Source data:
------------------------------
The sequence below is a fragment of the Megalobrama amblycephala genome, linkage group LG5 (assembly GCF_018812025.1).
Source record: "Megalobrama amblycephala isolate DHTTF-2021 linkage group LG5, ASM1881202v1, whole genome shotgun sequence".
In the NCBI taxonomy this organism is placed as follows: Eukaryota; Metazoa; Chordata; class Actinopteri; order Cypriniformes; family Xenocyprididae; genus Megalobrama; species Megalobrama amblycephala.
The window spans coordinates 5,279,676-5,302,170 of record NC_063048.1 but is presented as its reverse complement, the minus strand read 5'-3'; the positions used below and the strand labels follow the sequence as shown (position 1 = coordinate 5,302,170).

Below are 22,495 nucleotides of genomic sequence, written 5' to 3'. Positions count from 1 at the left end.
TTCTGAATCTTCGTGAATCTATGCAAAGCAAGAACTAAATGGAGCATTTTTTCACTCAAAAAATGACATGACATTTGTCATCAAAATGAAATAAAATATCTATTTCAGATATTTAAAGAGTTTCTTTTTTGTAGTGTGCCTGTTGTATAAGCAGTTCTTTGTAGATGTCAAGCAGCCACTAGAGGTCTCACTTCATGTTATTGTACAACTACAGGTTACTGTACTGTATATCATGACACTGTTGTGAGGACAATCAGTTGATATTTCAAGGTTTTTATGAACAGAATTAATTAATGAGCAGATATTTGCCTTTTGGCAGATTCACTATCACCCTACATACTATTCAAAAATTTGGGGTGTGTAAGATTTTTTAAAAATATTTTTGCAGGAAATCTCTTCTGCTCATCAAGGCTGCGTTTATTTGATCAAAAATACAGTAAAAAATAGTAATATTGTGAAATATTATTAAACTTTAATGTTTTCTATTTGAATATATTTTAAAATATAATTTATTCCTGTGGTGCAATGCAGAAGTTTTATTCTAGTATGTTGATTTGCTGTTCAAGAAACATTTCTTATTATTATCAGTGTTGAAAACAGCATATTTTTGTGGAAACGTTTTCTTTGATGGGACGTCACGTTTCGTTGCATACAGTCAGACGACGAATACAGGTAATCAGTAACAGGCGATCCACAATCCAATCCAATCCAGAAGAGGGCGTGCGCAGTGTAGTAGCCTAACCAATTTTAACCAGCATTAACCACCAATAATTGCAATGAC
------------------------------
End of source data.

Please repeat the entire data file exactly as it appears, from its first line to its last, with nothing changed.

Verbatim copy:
The sequence below is a fragment of the Megalobrama amblycephala genome, linkage group LG5 (assembly GCF_018812025.1).
Source record: "Megalobrama amblycephala isolate DHTTF-2021 linkage group LG5, ASM1881202v1, whole genome shotgun sequence".
In the NCBI taxonomy this organism is placed as follows: Eukaryota; Metazoa; Chordata; class Actinopteri; order Cypriniformes; family Xenocyprididae; genus Megalobrama; species Megalobrama amblycephala.
The window spans coordinates 5,279,676-5,302,170 of record NC_063048.1 but is presented as its reverse complement, the minus strand read 5'-3'; the positions used below and the strand labels follow the sequence as shown (position 1 = coordinate 5,302,170).

Below are 22,495 nucleotides of genomic sequence, written 5' to 3'. Positions count from 1 at the left end.
TTCTGAATCTTCGTGAATCTATGCAAAGCAAGAACTAAATGGAGCATTTTTTCACTCAAAAAATGACATGACATTTGTCATCAAAATGAAATAAAATATCTATTTCAGATATTTAAAGAGTTTCTTTTTTGTAGTGTGCCTGTTGTATAAGCAGTTCTTTGTAGATGTCAAGCAGCCACTAGAGGTCTCACTTCATGTTATTGTACAACTACAGGTTACTGTACTGTATATCATGACACTGTTGTGAGGACAATCAGTTGATATTTCAAGGTTTTTATGAACAGAATTAATTAATGAGCAGATATTTGCCTTTTGGCAGATTCACTATCACCCTACATACTATTCAAAAATTTGGGGTGTGTAAGATTTTTTAAAAATATTTTTGCAGGAAATCTCTTCTGCTCATCAAGGCTGCGTTTATTTGATCAAAAATACAGTAAAAAATAGTAATATTGTGAAATATTATTAAACTTTAATGTTTTCTATTTGAATATATTTTAAAATATAATTTATTCCTGTGGTGCAATGCAGAAGTTTTATTCTAGTATGTTGATTTGCTGTTCAAGAAACATTTCTTATTATTATCAGTGTTGAAAACAGCATATTTTTGTGGAAACGTTTTCTTTGATGGGACGTCACGTTTCGTTGCATACAGTCAGACGACGAATACAGGTAATCAGTAACAGGCGATCCACAATCCAATCCAATCCAGAAGAGGGCGTGCGCAGTGTAGTAGCCTAACCAATTTTAACCAGCATTAACCACCAATAATTGCAATGAC